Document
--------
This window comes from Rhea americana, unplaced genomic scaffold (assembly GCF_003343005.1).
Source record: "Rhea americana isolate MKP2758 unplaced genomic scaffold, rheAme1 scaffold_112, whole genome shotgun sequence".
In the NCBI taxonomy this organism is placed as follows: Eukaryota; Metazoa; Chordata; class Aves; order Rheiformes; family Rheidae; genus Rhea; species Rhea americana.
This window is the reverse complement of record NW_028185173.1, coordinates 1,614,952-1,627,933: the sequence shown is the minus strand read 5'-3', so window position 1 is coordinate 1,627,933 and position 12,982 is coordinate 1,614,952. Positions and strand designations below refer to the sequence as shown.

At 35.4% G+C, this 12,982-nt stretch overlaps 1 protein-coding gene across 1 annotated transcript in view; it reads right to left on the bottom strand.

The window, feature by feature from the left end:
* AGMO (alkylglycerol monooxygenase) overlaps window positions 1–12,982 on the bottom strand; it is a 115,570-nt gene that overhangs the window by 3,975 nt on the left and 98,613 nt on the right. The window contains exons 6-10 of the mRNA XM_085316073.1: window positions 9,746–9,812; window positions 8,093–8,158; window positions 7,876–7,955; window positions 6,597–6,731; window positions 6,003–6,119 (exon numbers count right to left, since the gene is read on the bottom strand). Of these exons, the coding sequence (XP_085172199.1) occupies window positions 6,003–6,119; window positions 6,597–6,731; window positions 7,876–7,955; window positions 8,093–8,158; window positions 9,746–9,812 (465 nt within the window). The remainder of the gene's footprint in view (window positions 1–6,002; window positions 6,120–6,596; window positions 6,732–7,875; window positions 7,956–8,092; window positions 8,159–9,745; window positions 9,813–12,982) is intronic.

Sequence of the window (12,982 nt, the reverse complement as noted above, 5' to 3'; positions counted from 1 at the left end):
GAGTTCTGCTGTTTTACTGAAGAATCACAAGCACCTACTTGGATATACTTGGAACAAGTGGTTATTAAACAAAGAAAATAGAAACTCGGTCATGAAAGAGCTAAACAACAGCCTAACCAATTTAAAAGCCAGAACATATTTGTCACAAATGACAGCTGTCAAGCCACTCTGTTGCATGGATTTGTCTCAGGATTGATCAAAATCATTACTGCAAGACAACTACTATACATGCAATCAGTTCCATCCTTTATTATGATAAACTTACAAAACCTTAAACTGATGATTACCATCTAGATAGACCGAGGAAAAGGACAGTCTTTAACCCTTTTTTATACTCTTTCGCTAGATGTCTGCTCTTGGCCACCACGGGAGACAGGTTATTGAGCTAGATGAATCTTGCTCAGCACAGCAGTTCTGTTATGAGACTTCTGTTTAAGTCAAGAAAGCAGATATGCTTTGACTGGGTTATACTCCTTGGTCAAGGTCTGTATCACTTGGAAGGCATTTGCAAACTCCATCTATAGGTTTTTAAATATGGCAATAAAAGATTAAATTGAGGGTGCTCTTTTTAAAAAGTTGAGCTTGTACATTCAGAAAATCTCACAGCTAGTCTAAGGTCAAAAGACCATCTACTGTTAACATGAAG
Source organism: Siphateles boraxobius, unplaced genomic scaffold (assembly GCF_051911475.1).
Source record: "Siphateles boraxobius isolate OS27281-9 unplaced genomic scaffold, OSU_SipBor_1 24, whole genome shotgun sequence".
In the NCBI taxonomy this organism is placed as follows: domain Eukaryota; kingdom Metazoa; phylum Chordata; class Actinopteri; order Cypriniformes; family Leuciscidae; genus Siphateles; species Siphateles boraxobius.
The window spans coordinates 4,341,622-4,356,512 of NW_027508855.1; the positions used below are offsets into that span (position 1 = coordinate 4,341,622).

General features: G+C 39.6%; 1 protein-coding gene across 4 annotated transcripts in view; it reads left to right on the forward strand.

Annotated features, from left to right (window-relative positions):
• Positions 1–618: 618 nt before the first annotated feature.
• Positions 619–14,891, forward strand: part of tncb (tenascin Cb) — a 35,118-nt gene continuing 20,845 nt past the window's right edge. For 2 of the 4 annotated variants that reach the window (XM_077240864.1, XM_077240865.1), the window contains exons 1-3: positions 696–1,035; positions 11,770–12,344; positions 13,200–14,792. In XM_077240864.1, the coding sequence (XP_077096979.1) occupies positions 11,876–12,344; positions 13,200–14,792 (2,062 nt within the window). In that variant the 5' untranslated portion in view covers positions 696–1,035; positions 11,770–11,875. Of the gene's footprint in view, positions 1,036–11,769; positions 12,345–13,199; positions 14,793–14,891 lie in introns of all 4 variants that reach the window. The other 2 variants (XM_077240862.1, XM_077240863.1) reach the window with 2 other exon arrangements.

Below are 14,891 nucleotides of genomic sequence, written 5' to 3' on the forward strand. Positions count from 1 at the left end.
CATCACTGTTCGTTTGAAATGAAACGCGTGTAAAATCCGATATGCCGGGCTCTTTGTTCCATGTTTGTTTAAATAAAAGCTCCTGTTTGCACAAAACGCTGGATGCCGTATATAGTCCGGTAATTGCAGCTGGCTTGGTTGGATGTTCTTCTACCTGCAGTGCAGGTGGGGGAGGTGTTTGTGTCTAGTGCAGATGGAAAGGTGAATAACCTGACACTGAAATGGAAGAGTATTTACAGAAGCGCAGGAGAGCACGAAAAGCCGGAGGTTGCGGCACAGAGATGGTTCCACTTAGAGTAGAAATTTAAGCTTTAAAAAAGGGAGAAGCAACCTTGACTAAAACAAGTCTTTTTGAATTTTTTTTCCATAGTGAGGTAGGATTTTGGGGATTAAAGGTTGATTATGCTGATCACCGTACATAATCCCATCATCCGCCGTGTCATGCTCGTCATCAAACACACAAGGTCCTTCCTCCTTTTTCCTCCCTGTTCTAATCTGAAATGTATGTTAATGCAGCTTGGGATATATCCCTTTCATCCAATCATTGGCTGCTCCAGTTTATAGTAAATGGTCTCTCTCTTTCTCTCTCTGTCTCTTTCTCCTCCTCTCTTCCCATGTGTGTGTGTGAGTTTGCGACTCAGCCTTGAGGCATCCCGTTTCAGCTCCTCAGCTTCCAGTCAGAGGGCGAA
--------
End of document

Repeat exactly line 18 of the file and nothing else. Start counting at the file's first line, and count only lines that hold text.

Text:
Below are 14,891 nucleotides of genomic sequence, written 5' to 3' on the forward strand. Positions count from 1 at the left end.